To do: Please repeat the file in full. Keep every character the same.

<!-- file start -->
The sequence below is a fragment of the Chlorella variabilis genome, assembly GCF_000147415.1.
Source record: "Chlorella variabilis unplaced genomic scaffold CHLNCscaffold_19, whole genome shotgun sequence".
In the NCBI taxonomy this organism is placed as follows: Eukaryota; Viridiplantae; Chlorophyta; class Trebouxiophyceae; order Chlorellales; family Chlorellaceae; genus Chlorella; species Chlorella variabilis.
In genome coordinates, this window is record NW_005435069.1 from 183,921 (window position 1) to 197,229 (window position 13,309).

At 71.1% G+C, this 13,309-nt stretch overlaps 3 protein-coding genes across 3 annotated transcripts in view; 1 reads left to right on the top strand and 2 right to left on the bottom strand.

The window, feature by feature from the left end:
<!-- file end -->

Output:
The sequence below is a fragment of the Chlorella variabilis genome, assembly GCF_000147415.1.
Source record: "Chlorella variabilis unplaced genomic scaffold CHLNCscaffold_19, whole genome shotgun sequence".
In the NCBI taxonomy this organism is placed as follows: Eukaryota; Viridiplantae; Chlorophyta; class Trebouxiophyceae; order Chlorellales; family Chlorellaceae; genus Chlorella; species Chlorella variabilis.
In genome coordinates, this window is record NW_005435069.1 from 183,921 (window position 1) to 197,229 (window position 13,309).

At 71.1% G+C, this 13,309-nt stretch overlaps 3 protein-coding genes across 3 annotated transcripts in view; 1 reads left to right on the top strand and 2 right to left on the bottom strand.

The window, feature by feature from the left end: